A critical making project involves three stages, analytically though not functionally separable. The project may start from any of these. One stage involves the review of relevant literature and compilation of useful concepts and theories. This is mined for specific ideas that can be metaphorically “mapped” to material prototypes, and explored through fabrication. In another stage, groups of scholars, students, and/or stakeholders jointly design and build technical prototypes. Rather than being purposive or fully functional devices, prototype development is used to extend knowledge and skills in relevant technical areas as well as to provide the means for conceptual exploration. A third stage involves an iterative process of reconfiguration and conversation, and reflection begins. This process involves wrestling with the technical prototypes, exploring the various configurations and alternative possibilities, and using them to express, critique, and extend relevant concepts, theories, and models. (Ratto 253)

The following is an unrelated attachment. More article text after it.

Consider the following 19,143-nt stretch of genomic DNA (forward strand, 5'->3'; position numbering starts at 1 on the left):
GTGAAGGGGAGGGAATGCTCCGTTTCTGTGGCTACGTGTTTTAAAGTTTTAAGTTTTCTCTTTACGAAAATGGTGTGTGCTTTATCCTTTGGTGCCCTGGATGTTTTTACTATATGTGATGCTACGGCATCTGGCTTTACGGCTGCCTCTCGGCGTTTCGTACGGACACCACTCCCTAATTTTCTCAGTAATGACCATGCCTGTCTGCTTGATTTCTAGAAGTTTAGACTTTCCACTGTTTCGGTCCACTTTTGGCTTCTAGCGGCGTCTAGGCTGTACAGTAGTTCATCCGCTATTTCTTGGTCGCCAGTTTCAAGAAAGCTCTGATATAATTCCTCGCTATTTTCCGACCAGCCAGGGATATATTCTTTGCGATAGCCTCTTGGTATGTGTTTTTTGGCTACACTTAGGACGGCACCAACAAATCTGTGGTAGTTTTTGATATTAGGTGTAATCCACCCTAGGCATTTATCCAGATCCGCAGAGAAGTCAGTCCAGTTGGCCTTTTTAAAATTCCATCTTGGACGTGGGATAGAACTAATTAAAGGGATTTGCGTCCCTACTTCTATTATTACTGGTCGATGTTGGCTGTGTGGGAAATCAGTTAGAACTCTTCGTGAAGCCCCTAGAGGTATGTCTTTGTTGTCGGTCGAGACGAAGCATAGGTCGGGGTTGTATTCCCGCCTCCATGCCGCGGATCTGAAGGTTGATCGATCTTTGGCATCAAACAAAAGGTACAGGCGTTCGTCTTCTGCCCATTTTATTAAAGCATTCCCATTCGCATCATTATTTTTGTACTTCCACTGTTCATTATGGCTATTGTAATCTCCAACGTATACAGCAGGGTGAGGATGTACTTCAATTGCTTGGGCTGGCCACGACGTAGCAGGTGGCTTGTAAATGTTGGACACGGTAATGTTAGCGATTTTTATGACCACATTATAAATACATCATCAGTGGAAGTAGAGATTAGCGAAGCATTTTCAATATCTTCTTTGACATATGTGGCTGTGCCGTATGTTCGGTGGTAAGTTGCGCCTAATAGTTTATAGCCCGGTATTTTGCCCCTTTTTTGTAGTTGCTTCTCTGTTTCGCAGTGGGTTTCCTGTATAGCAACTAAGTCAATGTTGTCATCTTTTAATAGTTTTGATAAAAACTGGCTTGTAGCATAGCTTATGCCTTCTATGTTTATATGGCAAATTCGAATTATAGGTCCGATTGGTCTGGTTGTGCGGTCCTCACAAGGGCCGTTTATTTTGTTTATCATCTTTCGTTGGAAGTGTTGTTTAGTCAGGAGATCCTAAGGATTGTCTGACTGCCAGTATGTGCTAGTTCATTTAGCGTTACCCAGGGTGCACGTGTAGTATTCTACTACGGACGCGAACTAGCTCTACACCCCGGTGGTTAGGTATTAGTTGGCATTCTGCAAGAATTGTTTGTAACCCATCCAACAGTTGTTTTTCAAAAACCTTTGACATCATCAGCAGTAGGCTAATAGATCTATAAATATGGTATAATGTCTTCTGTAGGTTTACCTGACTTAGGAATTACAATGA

This elaboration satisfies most of the requirements we have in place for the kits. To be sure, all of us involved in the project have undertaken a process of reviewing relevant literature, useful concepts, and applicable theories. What’s more, our work on the kits constitutes conceptual exploration, knowledge expansion, and critical reflection, even if—at times–many of our ideas actually emerge from the process of making (rather than being mapped or projected onto the materials at hand).
To Ratto’s compelling work, I wonder if we could add the question of how the Kits for Cultural History (in particular) and making-based projects (in general) could better speak to audiences outside of the academy, or to people who are simply not interested in academic research. This suggestion is not to imply that our kits cannot include theory or deep historicism. Instead, it is to gesture toward the possibility that the kits could be meaningful for audiences who have no knowledge of (or investment in) the theoretical work privileged by many academics. By extension, could this desire to engage audiences beyond our campuses help us resist the binaries of reading/making, thinking/doing, and mind/body?